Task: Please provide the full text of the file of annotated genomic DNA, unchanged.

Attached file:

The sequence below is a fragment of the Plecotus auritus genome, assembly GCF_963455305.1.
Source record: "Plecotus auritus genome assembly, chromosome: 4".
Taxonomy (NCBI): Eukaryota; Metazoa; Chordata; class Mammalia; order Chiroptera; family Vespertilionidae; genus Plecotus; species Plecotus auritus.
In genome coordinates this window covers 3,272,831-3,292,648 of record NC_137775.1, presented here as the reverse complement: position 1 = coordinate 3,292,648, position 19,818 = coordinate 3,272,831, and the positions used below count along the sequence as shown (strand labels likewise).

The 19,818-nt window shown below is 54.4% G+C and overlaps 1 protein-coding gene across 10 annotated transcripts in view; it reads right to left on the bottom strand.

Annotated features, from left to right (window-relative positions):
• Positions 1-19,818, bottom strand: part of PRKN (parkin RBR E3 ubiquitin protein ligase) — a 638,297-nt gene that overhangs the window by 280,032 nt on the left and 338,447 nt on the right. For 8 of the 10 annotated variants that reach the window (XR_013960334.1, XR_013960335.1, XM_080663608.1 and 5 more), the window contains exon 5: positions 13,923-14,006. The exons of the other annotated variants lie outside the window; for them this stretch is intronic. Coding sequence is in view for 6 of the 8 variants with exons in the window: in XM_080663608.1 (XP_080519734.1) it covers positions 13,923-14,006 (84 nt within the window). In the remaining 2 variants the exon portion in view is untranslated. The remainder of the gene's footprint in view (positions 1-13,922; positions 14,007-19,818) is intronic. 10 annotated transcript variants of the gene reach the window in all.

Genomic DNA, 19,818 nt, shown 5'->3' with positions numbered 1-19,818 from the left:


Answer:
The sequence below is a fragment of the Plecotus auritus genome, assembly GCF_963455305.1.
Source record: "Plecotus auritus genome assembly, chromosome: 4".
Taxonomy (NCBI): Eukaryota; Metazoa; Chordata; class Mammalia; order Chiroptera; family Vespertilionidae; genus Plecotus; species Plecotus auritus.
In genome coordinates this window covers 3,272,831-3,292,648 of record NC_137775.1, presented here as the reverse complement: position 1 = coordinate 3,292,648, position 19,818 = coordinate 3,272,831, and the positions used below count along the sequence as shown (strand labels likewise).

The 19,818-nt window shown below is 54.4% G+C and overlaps 1 protein-coding gene across 10 annotated transcripts in view; it reads right to left on the bottom strand.

Annotated features, from left to right (window-relative positions):
• Positions 1-19,818, bottom strand: part of PRKN (parkin RBR E3 ubiquitin protein ligase) — a 638,297-nt gene that overhangs the window by 280,032 nt on the left and 338,447 nt on the right. For 8 of the 10 annotated variants that reach the window (XR_013960334.1, XR_013960335.1, XM_080663608.1 and 5 more), the window contains exon 5: positions 13,923-14,006. The exons of the other annotated variants lie outside the window; for them this stretch is intronic. Coding sequence is in view for 6 of the 8 variants with exons in the window: in XM_080663608.1 (XP_080519734.1) it covers positions 13,923-14,006 (84 nt within the window). In the remaining 2 variants the exon portion in view is untranslated. The remainder of the gene's footprint in view (positions 1-13,922; positions 14,007-19,818) is intronic. 10 annotated transcript variants of the gene reach the window in all.

Genomic DNA, 19,818 nt, shown 5'->3' with positions numbered 1-19,818 from the left: